There’s no question: “Have Yourself a Merry Little Christmas” is the perfect song for this bizarre holiday season.
“But wait,” I can hear you say. “What does that syrupy tune about shining stars above the highest bough have to do with Coronavirus Christmas?”
The answer is: nothing. Because if the song you’re hearing has that line, it’s not the version I’m talking about. To hear the original (and in my opinion, better) version, one has to jump back in time to the November 1944 release of the smash musical film “Meet Me In St. Louis” starring Judy Garland.
“Merry Little Christmas,” which was composed by the songwriting duo Hugh Martin and Ralph Blane, appears near the end. With a melody Martin called “madrigal-like,” Garland’s teenage character tries to comfort her little sister at Christmastime, while also bracing to leave behind the boy she loves. She’s consoling herself as much as anyone else: “Someday soon we all will be together, if the Fates allow,” she sings in the final verse. “Until then, we’ll have to muddle through somehow.”
If it worked perfectly within the film’s context, it was even better on its own. “Meet Me In St. Louis” opened just before the three-year anniversary of the US entry into World War II, and troops and their families were steeling themselves for yet another holiday apart. “Merry Little Christmas’' struck a chord with the public, capturing the melancholy and uncertainty of a wartime Yuletide while steadfastly hoping for happy times ahead.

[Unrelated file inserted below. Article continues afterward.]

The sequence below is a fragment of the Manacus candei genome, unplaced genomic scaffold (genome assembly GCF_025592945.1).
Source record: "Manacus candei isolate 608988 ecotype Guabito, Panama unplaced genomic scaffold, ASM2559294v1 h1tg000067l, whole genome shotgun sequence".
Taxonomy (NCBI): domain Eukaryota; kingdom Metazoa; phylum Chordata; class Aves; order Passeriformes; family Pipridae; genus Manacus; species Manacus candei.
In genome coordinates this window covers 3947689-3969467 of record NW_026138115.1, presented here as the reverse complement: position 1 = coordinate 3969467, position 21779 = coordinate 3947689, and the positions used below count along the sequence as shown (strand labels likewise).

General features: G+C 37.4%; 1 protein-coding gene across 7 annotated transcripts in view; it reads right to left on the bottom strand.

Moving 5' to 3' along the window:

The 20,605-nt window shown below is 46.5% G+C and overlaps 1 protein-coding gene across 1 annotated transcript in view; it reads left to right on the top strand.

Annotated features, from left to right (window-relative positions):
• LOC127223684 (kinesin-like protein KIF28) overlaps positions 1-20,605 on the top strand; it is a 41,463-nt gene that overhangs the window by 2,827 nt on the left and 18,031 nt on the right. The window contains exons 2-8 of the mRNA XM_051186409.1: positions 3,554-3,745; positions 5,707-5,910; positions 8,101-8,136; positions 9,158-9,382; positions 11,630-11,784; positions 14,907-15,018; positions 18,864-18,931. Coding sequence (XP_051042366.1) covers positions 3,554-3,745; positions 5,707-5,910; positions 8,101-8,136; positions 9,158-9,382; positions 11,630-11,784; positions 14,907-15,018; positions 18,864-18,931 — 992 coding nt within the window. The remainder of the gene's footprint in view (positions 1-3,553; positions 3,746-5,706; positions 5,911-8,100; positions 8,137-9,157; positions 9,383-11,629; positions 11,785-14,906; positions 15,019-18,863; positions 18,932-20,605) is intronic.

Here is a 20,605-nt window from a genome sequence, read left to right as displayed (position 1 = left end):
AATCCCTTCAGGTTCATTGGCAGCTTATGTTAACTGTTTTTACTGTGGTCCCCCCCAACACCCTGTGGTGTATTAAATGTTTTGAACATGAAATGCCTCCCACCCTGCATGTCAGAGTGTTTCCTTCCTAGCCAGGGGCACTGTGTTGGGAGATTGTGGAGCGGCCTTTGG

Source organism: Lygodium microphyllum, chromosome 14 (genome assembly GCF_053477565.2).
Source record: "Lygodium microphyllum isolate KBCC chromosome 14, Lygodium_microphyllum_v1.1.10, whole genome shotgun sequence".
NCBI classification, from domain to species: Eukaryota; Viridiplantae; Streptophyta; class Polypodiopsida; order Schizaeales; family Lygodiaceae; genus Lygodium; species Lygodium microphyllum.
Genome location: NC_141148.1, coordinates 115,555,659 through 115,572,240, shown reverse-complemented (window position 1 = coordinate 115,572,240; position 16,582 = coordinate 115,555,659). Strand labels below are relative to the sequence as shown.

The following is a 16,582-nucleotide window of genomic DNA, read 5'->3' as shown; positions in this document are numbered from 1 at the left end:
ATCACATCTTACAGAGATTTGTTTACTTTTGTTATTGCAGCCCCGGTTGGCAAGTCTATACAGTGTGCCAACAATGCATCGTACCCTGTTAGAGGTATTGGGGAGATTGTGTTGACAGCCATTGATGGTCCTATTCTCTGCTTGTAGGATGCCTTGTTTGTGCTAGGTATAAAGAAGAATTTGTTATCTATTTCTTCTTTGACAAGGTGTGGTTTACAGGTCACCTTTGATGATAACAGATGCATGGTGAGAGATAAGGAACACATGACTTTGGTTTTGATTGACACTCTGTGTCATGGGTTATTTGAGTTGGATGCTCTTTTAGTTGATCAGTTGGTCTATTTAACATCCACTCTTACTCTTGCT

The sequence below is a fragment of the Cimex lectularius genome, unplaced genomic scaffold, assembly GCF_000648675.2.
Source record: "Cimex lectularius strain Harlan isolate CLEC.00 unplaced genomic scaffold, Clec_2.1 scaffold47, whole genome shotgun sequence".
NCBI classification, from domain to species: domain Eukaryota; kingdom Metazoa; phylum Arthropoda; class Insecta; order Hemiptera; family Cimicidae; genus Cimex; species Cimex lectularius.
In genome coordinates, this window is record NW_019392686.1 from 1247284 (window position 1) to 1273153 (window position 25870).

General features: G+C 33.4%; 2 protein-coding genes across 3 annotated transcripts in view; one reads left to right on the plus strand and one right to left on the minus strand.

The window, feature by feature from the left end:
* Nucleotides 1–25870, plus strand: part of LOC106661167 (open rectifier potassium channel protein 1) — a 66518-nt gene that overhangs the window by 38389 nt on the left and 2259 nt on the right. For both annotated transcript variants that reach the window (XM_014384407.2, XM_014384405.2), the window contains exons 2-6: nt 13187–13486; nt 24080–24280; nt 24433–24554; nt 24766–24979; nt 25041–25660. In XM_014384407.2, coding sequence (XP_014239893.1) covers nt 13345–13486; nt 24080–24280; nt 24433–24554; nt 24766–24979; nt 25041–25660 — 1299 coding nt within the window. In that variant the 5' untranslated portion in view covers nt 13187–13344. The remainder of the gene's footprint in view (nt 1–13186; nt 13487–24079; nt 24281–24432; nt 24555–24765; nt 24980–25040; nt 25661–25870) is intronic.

Even without the wartime aspect, Garland’s version hits on a persistent truth — that being sad around the holidays can be profoundly difficult, especially if one is bombarded with quasi-enforced cheer. Unlike many popular Christmas songs, it speaks directly to the lonely and downcast. It encourages listeners to make the best of a bad situation, to have themselves a merry little Christmas anyway.
But then along came the “highest bough” lyric just over a decade later, as Frank Sinatra prepared to record a Christmas LP. Sinatra had recorded the song in the past, but as he saw it, the lyrics were too gloomy for the mood he wanted on “A Jolly Christmas” (released in 1957). So he asked Martin: Could he “jolly up” those words a bit?
Martin readily obliged. No longer did the singer have to wait for “next year” for their troubles to be out of sight; with the change to “from now on,” those troubles were a thing of the past. There’s no need to look forward to better days; the better days are already here. There’s nothing left to “muddle through somehow.” Martin needed a rhyme, so “highest bough” it is.
The 1944 lyrics didn’t totally disappear (Ella Fitzgerald and Phoebe Bridgers are among those who recorded them) but the cheerful revision is more commonly performed. It’s not at all surprising. Sinatra’s “jolly” version channels crowded living rooms full of laughter, platters of cookies, candles in the window, and lights on the tree: an idealized vision of Christmas so many work their tails off to create, even if the holidays cause just as much stress as good cheer. Many still try for that picture-perfect Christmas year after year — but not this year, if you follow public health guidelines and/or common sense. A “merry little Christmas” — emphasis on the “little” — is probably the only Christmas you should have yourself in 2020.
So consider Garland’s version: There’s not a single word that couldn’t be about this Christmas. Next year all our troubles won’t be entirely out of sight, but with the rapid development of COVID-19 vaccines, it’s increasingly likely these particular troubles will be. We’ll be with our loved ones and friends “once again, as in olden days” — as in, the days before March 2020. With any luck, it’ll be soon. But in the meantime, we’ll all have to muddle through. Somehow.